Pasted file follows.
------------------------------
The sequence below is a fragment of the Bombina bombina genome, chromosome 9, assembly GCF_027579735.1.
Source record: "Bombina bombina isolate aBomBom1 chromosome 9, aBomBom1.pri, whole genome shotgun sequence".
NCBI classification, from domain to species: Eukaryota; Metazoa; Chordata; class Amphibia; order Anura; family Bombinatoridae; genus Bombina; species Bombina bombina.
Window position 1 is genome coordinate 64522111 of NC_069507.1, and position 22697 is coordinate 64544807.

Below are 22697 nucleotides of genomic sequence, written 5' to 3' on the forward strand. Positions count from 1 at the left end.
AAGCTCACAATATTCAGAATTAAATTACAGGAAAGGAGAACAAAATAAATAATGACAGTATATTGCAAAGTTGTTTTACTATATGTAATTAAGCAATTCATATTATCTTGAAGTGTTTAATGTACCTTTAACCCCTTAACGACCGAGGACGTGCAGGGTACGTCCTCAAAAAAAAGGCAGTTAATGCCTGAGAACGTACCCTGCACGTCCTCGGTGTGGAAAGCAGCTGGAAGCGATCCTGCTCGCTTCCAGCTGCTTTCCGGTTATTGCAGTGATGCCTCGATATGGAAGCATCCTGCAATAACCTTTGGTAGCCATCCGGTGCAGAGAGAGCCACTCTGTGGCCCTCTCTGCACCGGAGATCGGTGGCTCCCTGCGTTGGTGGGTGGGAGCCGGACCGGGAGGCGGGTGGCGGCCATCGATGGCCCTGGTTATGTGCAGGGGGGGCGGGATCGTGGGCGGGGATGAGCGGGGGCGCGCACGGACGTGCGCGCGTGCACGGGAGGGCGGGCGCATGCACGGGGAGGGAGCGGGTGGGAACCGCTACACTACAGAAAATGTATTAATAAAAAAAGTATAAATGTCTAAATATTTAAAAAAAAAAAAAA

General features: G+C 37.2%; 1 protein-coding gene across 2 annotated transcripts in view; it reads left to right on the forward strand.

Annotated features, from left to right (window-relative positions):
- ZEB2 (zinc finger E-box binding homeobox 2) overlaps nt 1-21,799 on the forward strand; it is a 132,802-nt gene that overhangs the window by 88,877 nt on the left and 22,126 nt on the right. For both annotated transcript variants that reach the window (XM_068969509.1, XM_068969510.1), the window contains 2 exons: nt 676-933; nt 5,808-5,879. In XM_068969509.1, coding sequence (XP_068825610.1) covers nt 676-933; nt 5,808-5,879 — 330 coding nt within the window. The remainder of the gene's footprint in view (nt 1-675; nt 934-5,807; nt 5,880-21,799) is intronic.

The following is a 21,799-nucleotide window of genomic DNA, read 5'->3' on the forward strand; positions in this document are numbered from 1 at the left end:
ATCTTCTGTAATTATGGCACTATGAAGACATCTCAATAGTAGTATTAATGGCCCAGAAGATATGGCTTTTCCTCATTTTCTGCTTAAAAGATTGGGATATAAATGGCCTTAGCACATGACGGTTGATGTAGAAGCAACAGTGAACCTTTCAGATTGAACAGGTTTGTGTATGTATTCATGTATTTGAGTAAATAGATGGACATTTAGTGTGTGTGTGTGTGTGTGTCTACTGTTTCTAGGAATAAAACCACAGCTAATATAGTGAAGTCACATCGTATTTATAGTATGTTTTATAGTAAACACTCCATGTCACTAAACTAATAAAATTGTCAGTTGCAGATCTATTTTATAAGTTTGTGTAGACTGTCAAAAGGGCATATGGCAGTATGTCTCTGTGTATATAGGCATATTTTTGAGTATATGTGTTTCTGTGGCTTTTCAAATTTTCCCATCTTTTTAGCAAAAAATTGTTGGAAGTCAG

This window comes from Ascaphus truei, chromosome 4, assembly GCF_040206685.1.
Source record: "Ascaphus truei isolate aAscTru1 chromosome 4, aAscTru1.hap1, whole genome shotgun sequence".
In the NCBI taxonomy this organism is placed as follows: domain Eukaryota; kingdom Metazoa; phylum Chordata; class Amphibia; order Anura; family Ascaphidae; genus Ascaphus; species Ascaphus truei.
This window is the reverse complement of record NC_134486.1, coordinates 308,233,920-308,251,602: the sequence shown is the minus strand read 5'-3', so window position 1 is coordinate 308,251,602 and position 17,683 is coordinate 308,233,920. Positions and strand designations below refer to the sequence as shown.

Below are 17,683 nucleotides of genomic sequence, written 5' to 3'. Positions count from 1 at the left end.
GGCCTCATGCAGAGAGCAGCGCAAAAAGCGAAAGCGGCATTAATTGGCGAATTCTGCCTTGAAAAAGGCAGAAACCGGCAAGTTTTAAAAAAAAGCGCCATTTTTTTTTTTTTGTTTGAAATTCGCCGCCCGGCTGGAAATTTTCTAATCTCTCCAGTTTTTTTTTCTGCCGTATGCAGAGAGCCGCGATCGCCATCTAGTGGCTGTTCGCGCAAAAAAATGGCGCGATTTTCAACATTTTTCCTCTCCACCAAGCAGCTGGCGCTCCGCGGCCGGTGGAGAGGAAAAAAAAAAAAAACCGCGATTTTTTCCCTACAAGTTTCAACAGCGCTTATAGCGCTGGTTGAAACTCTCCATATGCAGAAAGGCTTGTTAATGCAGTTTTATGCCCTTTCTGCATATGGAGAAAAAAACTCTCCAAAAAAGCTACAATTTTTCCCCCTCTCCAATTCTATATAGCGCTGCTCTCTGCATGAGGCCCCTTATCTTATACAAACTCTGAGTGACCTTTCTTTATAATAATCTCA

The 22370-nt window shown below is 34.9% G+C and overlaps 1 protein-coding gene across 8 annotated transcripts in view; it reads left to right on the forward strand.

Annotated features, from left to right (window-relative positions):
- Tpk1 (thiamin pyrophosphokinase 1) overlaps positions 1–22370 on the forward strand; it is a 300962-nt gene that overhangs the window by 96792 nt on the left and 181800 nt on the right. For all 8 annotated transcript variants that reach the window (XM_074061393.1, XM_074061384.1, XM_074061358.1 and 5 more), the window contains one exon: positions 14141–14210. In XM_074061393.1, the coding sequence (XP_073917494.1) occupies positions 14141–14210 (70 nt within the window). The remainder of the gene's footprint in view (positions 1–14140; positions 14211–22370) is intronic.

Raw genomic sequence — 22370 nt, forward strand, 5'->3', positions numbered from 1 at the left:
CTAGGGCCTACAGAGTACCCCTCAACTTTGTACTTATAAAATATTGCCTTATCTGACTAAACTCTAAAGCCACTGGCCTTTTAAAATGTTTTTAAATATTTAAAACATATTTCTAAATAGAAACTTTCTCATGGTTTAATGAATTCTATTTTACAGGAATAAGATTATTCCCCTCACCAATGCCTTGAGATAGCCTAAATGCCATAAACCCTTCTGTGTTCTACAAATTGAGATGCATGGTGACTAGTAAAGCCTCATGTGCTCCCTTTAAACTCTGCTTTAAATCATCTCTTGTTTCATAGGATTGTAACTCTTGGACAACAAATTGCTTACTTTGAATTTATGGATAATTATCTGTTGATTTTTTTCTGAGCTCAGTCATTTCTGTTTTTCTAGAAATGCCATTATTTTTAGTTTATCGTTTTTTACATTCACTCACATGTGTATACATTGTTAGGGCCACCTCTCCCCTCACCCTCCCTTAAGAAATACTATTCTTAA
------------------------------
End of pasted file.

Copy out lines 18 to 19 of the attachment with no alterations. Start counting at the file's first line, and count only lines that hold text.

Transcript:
The 22370-nt window shown below is 34.9% G+C and overlaps 1 protein-coding gene across 8 annotated transcripts in view; it reads left to right on the forward strand.

Annotated features, from left to right (window-relative positions):